Darwin Harbour in good health
Westra Van Holthe, Willem
Media Releases for 12th Assembly 2012 - 2016; Media Releases; ParliamentNT
Made available by via the Publications (Legal Deposit) Act 2004 (NT)
Oceans; Marine life
Northern Territory Government
Issued as a Media Release
Northern Territory Government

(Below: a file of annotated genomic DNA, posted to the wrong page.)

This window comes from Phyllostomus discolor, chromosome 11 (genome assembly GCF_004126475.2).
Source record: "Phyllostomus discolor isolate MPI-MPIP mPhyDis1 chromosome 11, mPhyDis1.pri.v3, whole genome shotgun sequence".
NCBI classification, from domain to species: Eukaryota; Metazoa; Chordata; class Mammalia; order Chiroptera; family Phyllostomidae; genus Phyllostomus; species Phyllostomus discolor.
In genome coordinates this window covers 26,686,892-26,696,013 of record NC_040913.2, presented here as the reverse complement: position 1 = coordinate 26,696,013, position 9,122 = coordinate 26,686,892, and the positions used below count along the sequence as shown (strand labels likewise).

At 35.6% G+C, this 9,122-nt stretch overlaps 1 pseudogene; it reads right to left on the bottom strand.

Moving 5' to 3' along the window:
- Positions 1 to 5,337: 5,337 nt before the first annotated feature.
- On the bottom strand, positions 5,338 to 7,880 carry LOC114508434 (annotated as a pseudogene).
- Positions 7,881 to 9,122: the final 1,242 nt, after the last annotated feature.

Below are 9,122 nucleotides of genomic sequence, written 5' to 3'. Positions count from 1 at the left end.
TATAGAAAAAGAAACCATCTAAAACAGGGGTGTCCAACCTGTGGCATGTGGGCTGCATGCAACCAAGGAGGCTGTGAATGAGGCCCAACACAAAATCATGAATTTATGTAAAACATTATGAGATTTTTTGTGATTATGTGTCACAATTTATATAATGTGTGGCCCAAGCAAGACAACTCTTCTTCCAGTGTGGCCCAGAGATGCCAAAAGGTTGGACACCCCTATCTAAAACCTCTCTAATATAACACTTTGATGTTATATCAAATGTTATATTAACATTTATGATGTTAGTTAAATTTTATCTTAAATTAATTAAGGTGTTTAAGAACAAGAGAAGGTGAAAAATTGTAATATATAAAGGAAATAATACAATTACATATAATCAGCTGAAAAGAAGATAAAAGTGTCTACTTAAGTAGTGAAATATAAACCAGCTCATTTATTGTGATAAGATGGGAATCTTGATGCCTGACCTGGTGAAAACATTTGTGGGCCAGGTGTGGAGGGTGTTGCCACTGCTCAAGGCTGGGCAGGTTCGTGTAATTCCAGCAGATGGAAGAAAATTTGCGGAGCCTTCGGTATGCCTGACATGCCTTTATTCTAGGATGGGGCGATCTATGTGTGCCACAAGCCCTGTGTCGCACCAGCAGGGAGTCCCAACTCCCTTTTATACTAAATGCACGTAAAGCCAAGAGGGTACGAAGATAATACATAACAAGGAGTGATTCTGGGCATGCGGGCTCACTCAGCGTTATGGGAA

1 Summary of estuary and marine water quality grades 2014 1. Introduction Water quality monitoring has been undertaken in Darwin Harbour by the Department of Land Resource Management (and its predecessor organisations) since 1987 (Wrigley et al. 1990). The water quality of the harbour has been summarised annually in the form of a Report Card since 2009. The 2014 grades are shown in Figure 1, and presented with the grades for previous years in Table 1. This report supplements the 2014 Darwin Harbour Region Report Card by presenting supporting data and other information used to calculate the grades, as well as providing a more detailed analysis of Darwin Harbour water quality. The 2014 grades indicate that water quality was good to excellent. Deviations from excellent water quality, indicative of Water Quality Objective (WQO) non-compliance, are likely to be natural and an artefact of the grading methodology and WQOs. An exception though is Buffalo Creek which has consistently poor water quality due mainly to the combined effects of effluent discharged from the Leanyer-Sanderson wastewater treatment plant, and poor flushing of the creek. However although poor, the 2014 reporting year indicates a minor improvement to water quality in Buffalo Creek with improved conditions for the parameter of dissolved oxygen. Low over-night concentrations however probably occur. Myrmidon Creek, which receives effluent from the Palmerston wastewater treatment plant, has good water quality. The Shoal Bay and Myrmidon Creek had large variation in dissolved oxygen at times higher than water quality objectives or quite low, particularly in Myrmidon Creek within the influence of the licensed discharge. These oxygen levels however were not harmful and were not persistent. Their exceedence indicates the WQO needs to be revised to better take into account natural water quality variability, particularly in the case of Shoal Bay where no point sources influence water quality. 2. Darwin Harbour region The Darwin Harbour region is located in the wet-dry tropics of northern Australia and extends from Gunn Point in the east, to Charles Point in the west. The climate consists of two seasons: the wet and the dry. The wet season occurs between November and April and is characterised by heavy cloud cover, rain and humidity. The dry season occurs from May to October and is characterised by cooler temperatures, south east winds and little or no rain. The region has a population of over 130,000 people (ABS 2013) and covers over 3200 km (65% terrestrial and 35% coastal and marine at high tide). Darwin Harbour is a large, macro-tidal estuary with semi-diurnal tides (two high tides and two low tides) and characterised by strong tidal currents which result in extensive turbid plumes on outgoing tides.
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